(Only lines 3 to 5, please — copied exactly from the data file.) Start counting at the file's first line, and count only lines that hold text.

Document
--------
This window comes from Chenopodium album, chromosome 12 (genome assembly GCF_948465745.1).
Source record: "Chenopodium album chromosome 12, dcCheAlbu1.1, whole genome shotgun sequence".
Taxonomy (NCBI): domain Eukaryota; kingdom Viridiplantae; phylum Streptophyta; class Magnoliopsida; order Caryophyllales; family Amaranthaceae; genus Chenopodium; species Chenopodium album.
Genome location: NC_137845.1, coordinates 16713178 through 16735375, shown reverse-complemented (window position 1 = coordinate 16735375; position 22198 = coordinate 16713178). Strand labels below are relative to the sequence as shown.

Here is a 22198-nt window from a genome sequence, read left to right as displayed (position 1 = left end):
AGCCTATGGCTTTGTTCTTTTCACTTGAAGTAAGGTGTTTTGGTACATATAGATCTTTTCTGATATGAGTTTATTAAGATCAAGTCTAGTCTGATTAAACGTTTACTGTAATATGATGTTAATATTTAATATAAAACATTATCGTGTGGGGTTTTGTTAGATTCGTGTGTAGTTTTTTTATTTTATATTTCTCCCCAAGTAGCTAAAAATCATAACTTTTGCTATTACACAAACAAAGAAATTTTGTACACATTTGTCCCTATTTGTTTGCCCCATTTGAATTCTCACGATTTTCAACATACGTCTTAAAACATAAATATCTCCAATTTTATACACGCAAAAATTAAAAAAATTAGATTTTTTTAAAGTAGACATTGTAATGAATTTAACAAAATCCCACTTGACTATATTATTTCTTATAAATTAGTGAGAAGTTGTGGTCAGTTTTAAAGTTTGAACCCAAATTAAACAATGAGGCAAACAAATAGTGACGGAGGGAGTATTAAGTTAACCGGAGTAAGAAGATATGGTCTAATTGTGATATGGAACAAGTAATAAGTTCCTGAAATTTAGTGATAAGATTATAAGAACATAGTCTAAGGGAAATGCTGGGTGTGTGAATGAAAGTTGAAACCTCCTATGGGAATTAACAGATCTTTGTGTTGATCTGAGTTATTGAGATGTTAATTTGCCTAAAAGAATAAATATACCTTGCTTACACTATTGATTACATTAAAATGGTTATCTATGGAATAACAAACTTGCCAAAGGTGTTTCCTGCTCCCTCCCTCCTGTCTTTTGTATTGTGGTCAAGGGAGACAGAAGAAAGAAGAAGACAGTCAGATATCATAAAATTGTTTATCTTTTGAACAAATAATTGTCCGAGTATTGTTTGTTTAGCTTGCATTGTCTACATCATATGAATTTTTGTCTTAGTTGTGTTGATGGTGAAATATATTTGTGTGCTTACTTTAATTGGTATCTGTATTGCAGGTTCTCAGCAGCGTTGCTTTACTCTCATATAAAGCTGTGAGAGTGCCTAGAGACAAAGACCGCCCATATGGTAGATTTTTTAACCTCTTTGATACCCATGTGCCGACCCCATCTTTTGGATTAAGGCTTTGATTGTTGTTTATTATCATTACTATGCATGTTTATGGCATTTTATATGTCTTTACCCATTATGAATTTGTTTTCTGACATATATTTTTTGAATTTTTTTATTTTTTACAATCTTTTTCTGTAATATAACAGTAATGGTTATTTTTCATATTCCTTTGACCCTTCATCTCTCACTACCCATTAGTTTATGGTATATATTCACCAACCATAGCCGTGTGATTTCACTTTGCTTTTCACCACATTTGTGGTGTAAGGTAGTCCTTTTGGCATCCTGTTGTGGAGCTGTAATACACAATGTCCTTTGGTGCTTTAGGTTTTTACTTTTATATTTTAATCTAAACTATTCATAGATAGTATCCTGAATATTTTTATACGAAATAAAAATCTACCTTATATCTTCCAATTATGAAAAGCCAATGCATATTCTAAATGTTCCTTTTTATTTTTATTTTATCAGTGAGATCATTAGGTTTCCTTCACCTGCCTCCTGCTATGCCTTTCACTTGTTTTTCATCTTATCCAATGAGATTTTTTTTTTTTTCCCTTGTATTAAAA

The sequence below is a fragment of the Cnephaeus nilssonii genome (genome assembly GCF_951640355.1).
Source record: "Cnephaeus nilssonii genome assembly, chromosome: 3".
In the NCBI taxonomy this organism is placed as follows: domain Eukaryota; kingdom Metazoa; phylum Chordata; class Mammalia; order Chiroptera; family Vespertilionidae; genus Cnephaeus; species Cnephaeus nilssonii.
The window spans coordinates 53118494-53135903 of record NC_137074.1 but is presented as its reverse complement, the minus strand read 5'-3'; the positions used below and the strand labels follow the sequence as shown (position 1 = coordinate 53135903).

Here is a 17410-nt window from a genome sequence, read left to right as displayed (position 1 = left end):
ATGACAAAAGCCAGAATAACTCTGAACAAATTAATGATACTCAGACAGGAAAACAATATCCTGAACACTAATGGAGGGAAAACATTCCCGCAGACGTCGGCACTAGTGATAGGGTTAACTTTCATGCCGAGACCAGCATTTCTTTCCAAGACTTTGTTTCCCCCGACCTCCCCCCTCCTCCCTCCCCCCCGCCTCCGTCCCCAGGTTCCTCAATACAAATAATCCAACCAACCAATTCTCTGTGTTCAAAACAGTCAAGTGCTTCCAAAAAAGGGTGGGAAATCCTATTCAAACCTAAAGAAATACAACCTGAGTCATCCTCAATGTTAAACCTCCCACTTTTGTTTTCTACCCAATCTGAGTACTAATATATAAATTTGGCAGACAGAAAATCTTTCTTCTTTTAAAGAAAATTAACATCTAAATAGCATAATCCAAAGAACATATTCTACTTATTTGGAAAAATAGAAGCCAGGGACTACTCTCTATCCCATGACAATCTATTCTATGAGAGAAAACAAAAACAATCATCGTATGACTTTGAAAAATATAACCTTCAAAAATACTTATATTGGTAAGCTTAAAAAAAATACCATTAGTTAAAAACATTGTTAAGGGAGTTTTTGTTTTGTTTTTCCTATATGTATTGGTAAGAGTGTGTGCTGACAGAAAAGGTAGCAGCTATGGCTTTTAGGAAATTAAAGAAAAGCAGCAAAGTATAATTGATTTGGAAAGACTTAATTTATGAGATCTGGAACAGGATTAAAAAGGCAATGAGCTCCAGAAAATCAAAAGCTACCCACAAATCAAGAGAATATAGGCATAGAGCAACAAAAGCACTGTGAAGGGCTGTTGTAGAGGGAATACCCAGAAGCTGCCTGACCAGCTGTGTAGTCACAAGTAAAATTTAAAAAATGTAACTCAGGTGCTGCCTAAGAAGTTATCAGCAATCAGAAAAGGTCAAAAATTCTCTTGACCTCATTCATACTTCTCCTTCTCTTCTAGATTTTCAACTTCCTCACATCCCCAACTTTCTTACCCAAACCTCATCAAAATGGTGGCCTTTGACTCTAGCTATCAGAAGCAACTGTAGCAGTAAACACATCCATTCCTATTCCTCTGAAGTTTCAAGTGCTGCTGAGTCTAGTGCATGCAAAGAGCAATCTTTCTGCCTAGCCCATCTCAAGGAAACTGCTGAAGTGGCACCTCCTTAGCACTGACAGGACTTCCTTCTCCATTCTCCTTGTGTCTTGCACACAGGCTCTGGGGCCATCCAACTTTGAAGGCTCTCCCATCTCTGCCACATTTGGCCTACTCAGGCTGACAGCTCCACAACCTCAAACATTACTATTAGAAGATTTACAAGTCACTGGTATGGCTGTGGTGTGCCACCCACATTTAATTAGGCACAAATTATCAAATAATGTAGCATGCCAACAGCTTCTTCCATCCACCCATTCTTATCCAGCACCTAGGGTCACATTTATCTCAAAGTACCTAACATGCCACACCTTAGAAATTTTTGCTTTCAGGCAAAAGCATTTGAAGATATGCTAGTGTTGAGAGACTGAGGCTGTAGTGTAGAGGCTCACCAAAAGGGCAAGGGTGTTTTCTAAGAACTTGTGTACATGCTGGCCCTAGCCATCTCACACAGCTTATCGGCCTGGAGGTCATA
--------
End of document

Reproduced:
Taxonomy (NCBI): domain Eukaryota; kingdom Viridiplantae; phylum Streptophyta; class Magnoliopsida; order Caryophyllales; family Amaranthaceae; genus Chenopodium; species Chenopodium album.
Genome location: NC_137845.1, coordinates 16713178 through 16735375, shown reverse-complemented (window position 1 = coordinate 16735375; position 22198 = coordinate 16713178). Strand labels below are relative to the sequence as shown.

Here is a 22198-nt window from a genome sequence, read left to right as displayed (position 1 = left end):